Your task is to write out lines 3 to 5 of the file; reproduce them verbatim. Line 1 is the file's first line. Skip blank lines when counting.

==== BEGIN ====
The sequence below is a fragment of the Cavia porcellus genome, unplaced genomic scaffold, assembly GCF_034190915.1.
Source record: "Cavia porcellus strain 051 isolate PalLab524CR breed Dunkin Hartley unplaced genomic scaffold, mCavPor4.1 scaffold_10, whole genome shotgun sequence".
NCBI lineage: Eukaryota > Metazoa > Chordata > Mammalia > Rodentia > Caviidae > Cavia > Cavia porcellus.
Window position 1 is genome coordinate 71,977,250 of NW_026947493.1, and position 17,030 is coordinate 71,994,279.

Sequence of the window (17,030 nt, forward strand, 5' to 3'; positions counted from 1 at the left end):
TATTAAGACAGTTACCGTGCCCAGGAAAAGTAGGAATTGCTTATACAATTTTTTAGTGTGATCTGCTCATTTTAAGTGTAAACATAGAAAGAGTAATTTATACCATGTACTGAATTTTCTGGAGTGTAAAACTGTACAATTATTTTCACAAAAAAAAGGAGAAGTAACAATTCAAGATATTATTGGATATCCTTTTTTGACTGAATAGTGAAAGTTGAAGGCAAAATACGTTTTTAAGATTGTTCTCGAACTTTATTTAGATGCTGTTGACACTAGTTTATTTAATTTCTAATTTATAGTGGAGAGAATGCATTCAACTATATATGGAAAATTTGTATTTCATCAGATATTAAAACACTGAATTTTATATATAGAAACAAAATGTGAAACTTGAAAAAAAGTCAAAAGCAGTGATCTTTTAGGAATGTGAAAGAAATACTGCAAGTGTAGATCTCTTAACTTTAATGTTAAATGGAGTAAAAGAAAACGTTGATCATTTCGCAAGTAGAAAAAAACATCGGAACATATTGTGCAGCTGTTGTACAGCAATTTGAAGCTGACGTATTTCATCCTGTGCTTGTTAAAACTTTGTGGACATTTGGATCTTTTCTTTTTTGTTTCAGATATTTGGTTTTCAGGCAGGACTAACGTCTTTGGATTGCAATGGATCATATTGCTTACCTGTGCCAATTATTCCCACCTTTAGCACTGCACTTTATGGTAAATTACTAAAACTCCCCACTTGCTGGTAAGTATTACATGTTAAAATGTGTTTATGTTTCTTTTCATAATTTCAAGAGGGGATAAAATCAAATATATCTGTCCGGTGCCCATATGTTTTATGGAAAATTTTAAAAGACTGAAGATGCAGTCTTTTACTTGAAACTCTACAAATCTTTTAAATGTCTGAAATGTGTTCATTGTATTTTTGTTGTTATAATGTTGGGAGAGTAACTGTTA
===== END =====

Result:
NCBI lineage: Eukaryota > Metazoa > Chordata > Mammalia > Rodentia > Caviidae > Cavia > Cavia porcellus.
Window position 1 is genome coordinate 71,977,250 of NW_026947493.1, and position 17,030 is coordinate 71,994,279.

Sequence of the window (17,030 nt, forward strand, 5' to 3'; positions counted from 1 at the left end):